AccessMyLibrary provides FREE access to millions of articles from top publications available through your library.
A fisherman has been seen navigating two different seas for many years: the World Trade Organization (WTO) and Corporate Social Responsibility (CSR). He built two different vessels because he could not figure out a way to cross from one sea to the other. Finally, he envisioned a strait that could provide the necessary connection. For decades, the myth of monsters along the way had terrorized those who dared into the strait. He climbed aloft nevertheless.
He could see the strait and thought that, in due course, he would be able to feed on the many species said to be found in those waters--tuna, turtles, shrimp, sardines, and salmon. He began the journey looking for lights from the beacon on the other side. Some said that his quest would be endless, and his vessel would go down.
If you can immediately grasp the sense of the story above, you may find another port as your best departure point. (1) If you are still wondering what this story is all about, you are in the right place. This is an introductory article for those interested in the debate linking the WTO with CSR. If this is your first journey into this topic, this article is your compass. Welcome to the vessel. Prepare to meet sea creatures forming the relevant jurisprudence and to seek the lights of the beacon. (2)
Your journey will be divided into five short trips. The first two constitute overviews of the WTO and CSR. The third and fourth parts steer the vessel to the possible confluence of the topics and the relevant law involved. Finally, the fifth part presents reactions to recent accounts on the topic.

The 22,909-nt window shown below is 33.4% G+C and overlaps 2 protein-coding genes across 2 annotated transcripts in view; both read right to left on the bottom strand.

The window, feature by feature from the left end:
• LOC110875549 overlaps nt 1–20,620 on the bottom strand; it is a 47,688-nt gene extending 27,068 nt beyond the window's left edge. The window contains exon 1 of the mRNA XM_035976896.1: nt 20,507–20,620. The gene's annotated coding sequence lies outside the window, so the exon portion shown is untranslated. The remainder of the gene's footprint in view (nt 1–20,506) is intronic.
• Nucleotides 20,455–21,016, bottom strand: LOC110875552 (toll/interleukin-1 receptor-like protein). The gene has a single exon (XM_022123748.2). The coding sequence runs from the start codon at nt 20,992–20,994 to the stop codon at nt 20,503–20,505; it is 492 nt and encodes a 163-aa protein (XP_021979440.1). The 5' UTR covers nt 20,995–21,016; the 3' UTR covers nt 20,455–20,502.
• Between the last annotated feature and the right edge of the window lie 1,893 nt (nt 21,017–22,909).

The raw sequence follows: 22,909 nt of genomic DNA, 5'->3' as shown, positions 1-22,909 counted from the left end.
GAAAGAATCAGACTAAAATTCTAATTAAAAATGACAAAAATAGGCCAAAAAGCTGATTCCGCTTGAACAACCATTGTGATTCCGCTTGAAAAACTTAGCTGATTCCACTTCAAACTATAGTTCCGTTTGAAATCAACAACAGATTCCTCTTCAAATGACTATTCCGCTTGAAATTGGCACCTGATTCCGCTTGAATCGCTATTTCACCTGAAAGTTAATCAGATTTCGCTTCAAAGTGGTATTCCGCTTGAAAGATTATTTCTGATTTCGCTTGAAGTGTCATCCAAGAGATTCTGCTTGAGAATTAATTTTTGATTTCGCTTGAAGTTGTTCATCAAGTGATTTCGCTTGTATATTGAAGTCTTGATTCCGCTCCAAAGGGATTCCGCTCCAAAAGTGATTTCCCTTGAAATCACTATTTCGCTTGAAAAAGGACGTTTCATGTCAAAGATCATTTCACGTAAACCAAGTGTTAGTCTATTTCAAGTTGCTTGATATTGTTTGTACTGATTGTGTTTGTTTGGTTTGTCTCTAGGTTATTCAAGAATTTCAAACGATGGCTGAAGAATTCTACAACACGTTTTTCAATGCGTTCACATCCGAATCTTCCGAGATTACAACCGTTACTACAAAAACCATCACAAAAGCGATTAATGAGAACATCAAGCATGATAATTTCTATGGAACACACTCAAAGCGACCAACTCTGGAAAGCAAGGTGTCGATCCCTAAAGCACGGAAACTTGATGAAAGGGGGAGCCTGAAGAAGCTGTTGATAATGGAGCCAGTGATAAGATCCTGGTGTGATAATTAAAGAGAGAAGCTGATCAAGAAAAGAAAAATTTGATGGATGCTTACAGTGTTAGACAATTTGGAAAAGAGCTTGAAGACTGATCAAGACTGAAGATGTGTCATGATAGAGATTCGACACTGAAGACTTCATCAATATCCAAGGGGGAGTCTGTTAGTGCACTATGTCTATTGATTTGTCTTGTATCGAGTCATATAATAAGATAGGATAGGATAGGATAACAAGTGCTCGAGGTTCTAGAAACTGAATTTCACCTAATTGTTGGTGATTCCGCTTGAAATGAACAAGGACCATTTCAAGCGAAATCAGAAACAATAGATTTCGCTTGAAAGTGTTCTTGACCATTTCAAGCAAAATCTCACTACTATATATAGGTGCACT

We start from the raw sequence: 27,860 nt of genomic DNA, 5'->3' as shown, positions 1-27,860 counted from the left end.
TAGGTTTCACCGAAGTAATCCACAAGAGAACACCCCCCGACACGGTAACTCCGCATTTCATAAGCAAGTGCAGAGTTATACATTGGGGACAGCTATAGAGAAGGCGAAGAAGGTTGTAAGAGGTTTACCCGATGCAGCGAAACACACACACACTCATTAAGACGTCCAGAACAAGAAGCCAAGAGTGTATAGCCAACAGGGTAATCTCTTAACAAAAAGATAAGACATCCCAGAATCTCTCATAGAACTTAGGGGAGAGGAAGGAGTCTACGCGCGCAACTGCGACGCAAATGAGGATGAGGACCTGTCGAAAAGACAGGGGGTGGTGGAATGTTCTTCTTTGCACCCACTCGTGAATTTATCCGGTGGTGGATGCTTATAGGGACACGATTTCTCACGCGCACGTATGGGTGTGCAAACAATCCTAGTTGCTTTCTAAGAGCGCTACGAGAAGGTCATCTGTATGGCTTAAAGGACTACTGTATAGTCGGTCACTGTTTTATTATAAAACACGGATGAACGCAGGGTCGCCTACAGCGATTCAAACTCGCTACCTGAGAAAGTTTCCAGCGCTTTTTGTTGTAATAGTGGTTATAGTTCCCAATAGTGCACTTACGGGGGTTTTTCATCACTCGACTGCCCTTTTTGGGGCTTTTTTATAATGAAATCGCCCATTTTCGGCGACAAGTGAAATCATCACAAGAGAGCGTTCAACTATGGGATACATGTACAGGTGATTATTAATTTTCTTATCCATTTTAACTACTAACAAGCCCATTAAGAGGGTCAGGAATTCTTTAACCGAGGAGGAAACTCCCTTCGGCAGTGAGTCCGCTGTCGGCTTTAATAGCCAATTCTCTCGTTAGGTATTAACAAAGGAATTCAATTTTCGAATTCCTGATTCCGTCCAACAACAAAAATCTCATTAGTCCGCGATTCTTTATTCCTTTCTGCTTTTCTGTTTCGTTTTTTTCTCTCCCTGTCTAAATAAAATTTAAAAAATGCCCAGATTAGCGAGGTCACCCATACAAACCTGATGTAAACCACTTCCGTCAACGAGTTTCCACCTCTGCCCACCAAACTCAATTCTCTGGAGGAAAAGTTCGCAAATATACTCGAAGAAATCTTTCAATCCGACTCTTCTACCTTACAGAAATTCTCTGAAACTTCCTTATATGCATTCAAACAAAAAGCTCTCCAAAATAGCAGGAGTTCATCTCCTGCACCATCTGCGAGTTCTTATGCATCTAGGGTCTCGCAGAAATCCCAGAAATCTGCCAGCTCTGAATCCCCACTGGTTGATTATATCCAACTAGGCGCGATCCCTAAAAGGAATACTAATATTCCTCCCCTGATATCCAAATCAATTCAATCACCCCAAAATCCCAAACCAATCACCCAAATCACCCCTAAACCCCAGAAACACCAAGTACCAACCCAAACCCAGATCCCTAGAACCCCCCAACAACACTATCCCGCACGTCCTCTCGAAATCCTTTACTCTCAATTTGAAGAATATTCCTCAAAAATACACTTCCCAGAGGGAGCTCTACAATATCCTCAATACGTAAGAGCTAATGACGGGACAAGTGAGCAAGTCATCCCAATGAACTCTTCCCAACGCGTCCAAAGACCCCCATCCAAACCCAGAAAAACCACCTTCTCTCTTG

I. The World Trade Organization
We begin in the sea of the WTO. While embarking on this journey, it is important to note that the WTO is an intergovernmental organization created at the end of the Uruguay Round (1986-1993) after almost five decades of operation of the General Agreement on Tariffs and Trade (GATT 1947). (3) The signatories of the GATT 1947 are referred to as Contracting Parties, while the WTO signatories are referred to as members. (4)
The GATT 1947 is one of the chapters of the so-called "Havana Charter." The charter was meant to establish an intergovernmental organization, the International Trade Organization (ITO), which, for many reasons, never came into existence. (5) Instead, the GATT 1947 was applied provisionally, and in the view of some commentators, it became a de facto international organization after decades of operation.
The GATT 1947 is said to be part of the Bretton Woods system, which is comprised of the International Monetary Fund (IMF) and the World Bank. The WTO is not part of the United Nations system in any formal way. However, it does intersect with the United Nations through institutional cooperation, joint studies, and other activities among the WTO and U.N.-related bodies. As of July 2008, the WTO had 153 members. (6)
B. Trade Barriers
Overall, the WTO aims at trade liberalization through the elimination of trade barriers among its members. The WTO relies on the premise, largely supported by economic theory, that trade liberalization generates economic growth and better standards of living worldwide. (7) Trade barriers exist for many reasons, some of which are legitimate and genuine. The problem is that trade barriers may also simply serve protectionist purposes. This concern highlights the central purpose of the WTO, which is to distinguish, by agreed-upon rules, situations of legitimate discriminatory behavior from situations of illegitimate protectionism.